Vanderbilt Journal of Transnational Law


Patrick Stough

First Page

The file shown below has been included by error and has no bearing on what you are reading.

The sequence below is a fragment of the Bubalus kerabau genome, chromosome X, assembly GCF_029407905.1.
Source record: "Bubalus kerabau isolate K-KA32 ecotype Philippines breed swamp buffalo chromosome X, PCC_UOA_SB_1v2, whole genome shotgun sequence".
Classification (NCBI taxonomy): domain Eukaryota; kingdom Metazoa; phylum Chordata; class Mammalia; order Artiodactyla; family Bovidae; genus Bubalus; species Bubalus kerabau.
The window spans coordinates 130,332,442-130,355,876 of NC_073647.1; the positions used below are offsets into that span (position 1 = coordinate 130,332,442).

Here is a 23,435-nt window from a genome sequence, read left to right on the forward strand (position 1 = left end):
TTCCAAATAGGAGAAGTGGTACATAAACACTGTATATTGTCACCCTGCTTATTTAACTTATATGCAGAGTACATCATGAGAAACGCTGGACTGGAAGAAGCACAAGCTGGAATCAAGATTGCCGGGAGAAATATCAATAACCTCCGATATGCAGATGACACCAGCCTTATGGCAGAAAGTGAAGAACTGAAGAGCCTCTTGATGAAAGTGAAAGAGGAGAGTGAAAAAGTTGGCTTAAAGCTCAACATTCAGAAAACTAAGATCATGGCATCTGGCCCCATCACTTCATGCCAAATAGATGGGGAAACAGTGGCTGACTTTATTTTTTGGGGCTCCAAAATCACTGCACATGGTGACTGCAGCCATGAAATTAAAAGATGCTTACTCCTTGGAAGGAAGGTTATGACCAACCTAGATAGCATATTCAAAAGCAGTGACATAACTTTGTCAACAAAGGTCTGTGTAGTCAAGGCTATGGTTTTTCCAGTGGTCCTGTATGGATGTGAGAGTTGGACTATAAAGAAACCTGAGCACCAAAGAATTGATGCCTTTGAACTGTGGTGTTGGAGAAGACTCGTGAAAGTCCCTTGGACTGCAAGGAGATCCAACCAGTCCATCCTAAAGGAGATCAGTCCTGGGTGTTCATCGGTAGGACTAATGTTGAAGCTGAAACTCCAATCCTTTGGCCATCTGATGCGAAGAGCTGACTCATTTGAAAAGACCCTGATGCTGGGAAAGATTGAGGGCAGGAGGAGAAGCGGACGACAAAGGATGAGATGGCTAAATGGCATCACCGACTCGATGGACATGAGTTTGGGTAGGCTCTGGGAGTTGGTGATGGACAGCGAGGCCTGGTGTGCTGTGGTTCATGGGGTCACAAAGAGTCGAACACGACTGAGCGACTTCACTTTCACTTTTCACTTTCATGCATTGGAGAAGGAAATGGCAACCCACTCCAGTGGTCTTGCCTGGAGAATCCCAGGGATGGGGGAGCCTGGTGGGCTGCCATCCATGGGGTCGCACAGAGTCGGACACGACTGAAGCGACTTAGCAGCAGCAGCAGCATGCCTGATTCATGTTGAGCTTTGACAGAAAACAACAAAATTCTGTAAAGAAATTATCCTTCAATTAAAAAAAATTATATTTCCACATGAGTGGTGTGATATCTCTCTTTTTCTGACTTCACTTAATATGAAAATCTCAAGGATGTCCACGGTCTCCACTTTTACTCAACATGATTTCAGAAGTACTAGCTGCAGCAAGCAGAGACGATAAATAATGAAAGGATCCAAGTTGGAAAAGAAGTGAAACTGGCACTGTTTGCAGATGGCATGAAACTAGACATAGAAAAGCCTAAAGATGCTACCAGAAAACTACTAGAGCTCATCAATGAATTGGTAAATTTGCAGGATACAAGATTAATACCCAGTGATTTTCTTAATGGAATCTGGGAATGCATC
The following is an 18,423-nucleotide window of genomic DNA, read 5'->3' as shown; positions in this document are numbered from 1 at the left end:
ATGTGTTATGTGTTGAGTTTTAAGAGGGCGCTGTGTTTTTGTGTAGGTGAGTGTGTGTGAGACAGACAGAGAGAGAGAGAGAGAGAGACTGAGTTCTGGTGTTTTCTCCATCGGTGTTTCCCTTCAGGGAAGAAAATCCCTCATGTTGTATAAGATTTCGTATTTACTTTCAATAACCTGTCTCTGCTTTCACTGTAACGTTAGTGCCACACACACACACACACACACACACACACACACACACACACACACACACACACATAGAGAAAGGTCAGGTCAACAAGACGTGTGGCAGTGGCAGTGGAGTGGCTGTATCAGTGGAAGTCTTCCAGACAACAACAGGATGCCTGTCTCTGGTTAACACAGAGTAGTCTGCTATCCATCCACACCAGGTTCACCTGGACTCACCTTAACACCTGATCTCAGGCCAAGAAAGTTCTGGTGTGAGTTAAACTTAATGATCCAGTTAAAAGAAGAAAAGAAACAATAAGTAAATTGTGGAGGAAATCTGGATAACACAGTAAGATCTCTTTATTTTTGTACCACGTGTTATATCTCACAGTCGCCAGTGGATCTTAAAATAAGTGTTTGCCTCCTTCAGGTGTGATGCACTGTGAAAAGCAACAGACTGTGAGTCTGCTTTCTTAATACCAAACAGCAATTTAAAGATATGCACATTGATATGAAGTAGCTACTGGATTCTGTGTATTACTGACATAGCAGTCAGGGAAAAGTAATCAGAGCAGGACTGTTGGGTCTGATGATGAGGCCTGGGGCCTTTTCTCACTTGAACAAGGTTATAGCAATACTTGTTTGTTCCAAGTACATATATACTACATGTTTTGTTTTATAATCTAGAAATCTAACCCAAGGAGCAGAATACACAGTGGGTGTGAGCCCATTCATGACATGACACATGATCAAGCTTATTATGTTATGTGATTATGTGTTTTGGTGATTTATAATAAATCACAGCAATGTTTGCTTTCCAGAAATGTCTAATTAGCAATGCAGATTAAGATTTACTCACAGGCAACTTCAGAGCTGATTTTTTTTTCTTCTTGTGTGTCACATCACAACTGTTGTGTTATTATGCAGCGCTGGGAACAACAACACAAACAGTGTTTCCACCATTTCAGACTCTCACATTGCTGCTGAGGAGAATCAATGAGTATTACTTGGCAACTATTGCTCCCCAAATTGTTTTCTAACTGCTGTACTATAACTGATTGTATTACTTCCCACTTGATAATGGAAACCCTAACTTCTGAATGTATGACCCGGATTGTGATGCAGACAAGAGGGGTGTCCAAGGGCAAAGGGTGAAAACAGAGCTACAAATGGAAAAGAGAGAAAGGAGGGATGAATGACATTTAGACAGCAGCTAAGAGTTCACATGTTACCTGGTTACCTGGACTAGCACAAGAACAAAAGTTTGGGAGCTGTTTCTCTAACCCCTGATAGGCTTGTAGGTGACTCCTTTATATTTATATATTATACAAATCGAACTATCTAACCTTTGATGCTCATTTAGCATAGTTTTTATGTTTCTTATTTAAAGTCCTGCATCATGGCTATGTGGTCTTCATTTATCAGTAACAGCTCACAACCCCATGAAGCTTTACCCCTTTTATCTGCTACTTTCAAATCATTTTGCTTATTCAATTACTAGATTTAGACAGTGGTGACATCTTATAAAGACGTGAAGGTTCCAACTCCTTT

The role of globalization in the rapid economic success of Southeast Asia is exemplified by the growing westernization of the region's cities. While globalization has its benefits, such as encouraging investment and global connectivity, it also threatens the cultural heritage of a given area by encouraging a sort of homogeneity that makes modern cities all look alike. In particular, the goal of economic development often stands at odds with the preservation of structures and properties that reflect the cultural heritage of the region. Furthermore, many of the countries of the region are under pressure to better protect property rights, another policy that can run counter to the goals of historic preservation. In this Note, the Author looks at the state of property rights, urban development, and historic preservation in four Southeast Asian countries and proposes a solution that is able to balance the competing goals of historic preservation, globalization, and economic development. This solution, which has been employed in parts of South America, involves public-private partnerships that incorporate historic preservation into general urban planning and encourage private involvement and investment.